Francis Hopkinson of New Jersey was a true Renaissance Man – a polymath, a learned, refined, artistic and talented poet, essayist, song writer. He was a brilliant lawyer who became one of the first federal judges in America. And he was also a fearless patriot who placed his signature on the Declaration of Independence.
With his satirical writing and memorable melodies, Hopkinson was well-known and popular throughout New Jersey and the other colonies. But rather than merely basking in public affection and remaining “neutral,” Hopkinson turned his talents and his wit to the cause of American independence. His polemical essays – especially his allegorical satire tracing the events leading up to the First Continental Congress, A Pretty Story – played a significant role in turning the tide of public opinion towards the cause of independence.
His song Camp Ballad written in 1777 – was sung throughout the war for independence by American troops to boost sagging morale:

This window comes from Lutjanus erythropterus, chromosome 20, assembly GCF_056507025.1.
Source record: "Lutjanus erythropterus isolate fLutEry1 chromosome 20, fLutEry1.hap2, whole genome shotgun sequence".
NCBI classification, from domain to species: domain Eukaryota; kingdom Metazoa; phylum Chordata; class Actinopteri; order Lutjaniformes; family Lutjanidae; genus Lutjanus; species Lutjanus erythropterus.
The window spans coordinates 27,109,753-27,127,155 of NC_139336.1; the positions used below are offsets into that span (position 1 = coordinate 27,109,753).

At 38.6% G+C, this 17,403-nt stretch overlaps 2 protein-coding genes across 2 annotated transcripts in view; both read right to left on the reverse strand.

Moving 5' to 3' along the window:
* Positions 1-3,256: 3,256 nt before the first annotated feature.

“Make room for America, another great nation, /
Arises to claim in your council a state.”
Later, he would revive the allegorical technique of A Pretty Story in The New Roof which promoted ratification of the Constitution.
His Seven Songs for Harpsichord, published in 1788, is considered the first collection of music printed in America. It was appropriately dedicated to his friend, George Washington.
Hopkinson was also a talented amateur artist and was most likely the designer of the American flag, with Betsy Ross being the seamstress who constructed the flag. Historians believe that it is this flag which flew in Philadelphia in 1776. One wonders how he must have felt seeing “his” flag being flown as he entered what we now call Independence Hall.
One wonders how he would feel today, seeing “his” flag still flown, same as before but with more stars.
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